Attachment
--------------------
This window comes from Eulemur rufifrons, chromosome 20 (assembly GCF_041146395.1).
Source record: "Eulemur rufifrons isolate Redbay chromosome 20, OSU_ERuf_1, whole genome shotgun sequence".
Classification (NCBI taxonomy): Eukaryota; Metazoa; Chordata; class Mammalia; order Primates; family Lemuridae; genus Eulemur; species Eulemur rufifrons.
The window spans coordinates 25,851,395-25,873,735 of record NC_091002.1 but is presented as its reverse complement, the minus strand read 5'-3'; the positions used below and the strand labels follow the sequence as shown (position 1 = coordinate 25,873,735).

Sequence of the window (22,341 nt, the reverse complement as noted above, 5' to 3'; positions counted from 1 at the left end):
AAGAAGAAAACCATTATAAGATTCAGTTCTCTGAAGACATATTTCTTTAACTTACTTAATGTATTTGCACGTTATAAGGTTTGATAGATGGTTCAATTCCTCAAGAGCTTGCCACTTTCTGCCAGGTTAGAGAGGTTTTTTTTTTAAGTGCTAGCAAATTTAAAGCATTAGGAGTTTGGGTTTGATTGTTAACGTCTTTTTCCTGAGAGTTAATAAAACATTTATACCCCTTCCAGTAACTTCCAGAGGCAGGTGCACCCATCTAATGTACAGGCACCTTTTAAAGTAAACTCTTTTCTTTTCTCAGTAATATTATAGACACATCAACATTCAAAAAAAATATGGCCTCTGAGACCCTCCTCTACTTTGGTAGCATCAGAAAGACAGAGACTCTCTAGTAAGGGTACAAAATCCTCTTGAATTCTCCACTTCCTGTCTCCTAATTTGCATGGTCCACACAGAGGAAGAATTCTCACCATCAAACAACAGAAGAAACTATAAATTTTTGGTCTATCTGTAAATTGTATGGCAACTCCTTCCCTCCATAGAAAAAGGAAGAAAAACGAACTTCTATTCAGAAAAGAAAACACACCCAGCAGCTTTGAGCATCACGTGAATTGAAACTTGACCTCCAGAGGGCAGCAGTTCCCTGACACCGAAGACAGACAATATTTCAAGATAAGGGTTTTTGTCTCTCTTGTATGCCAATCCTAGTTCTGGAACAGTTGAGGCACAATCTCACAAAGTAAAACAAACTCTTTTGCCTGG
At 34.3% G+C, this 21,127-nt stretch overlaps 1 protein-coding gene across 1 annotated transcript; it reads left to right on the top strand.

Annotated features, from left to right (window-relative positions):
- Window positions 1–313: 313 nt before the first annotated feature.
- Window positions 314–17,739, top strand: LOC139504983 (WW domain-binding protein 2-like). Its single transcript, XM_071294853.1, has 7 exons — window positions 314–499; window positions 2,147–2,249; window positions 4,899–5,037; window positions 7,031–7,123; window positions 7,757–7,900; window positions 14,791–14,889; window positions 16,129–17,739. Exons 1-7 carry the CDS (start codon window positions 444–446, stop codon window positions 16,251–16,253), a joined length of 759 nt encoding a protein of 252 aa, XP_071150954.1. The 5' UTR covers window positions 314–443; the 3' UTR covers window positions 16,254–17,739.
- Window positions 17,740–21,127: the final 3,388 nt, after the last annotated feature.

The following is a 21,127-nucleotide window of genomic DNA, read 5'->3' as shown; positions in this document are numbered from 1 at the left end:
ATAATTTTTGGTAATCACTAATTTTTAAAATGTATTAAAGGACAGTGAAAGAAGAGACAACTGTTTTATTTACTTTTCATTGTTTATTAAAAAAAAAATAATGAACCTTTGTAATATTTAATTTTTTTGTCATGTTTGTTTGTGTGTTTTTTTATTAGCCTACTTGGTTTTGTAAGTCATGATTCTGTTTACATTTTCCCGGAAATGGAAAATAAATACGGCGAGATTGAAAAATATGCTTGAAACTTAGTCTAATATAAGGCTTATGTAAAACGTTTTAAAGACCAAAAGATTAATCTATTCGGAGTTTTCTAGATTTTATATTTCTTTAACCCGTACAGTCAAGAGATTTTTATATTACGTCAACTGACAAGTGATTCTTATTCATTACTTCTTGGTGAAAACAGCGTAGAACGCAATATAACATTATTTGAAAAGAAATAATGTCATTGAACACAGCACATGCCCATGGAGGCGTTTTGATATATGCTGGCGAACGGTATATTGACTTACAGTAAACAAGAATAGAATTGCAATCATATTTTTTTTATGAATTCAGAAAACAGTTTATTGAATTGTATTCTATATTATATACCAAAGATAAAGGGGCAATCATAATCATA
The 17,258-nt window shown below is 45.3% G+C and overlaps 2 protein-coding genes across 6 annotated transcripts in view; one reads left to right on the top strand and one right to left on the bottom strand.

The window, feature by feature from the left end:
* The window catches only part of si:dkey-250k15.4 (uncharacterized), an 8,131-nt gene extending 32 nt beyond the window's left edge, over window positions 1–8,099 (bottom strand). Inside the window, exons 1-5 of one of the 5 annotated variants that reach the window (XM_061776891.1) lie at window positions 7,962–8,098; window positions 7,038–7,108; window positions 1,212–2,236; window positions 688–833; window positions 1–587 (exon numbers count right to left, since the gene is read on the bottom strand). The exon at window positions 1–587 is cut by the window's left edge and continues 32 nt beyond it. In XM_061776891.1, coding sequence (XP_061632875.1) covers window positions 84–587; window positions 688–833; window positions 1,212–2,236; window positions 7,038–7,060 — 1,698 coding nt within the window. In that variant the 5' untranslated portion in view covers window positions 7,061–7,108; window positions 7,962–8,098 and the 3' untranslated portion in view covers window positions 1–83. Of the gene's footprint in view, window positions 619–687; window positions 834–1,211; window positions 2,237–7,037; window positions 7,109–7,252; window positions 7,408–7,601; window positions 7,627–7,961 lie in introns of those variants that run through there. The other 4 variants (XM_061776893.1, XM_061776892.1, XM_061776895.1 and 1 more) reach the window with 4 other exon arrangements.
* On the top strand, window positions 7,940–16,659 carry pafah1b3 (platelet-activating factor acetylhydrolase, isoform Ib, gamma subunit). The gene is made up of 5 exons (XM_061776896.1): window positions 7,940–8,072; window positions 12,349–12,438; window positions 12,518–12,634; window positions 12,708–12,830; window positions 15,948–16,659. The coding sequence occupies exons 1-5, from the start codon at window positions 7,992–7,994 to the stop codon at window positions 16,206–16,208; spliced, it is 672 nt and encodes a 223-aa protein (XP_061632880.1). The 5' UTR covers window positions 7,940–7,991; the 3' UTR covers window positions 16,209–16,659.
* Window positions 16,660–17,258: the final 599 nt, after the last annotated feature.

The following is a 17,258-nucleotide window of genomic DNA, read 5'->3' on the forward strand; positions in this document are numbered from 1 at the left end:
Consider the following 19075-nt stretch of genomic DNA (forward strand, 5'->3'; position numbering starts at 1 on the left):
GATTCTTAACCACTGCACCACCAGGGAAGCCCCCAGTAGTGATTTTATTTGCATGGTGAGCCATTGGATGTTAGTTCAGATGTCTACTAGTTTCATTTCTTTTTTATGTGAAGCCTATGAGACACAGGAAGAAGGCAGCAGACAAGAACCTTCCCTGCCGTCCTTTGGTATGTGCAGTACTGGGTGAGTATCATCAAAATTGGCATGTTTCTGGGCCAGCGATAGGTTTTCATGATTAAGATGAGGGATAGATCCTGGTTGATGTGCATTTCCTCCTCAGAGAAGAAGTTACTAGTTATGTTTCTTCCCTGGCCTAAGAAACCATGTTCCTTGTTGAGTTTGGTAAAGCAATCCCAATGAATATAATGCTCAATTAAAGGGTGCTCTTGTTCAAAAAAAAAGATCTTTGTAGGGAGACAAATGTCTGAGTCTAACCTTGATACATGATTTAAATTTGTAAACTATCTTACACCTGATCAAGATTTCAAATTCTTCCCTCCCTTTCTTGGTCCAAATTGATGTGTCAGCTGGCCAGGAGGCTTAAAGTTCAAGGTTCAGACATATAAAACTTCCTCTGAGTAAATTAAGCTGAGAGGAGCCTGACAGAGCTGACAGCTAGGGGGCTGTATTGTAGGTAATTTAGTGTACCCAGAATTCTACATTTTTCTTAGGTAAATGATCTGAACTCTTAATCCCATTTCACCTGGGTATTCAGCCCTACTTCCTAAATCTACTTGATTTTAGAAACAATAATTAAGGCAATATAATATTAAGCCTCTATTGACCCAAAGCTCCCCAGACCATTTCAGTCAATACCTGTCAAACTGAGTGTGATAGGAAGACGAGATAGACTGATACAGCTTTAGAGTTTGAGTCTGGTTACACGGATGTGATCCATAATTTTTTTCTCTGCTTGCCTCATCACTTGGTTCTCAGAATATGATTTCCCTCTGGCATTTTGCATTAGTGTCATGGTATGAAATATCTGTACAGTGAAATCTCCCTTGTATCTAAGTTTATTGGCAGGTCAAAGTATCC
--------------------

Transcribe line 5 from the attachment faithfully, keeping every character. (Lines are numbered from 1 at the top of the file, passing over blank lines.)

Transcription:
Sequence of the window (22,341 nt, the reverse complement as noted above, 5' to 3'; positions counted from 1 at the left end):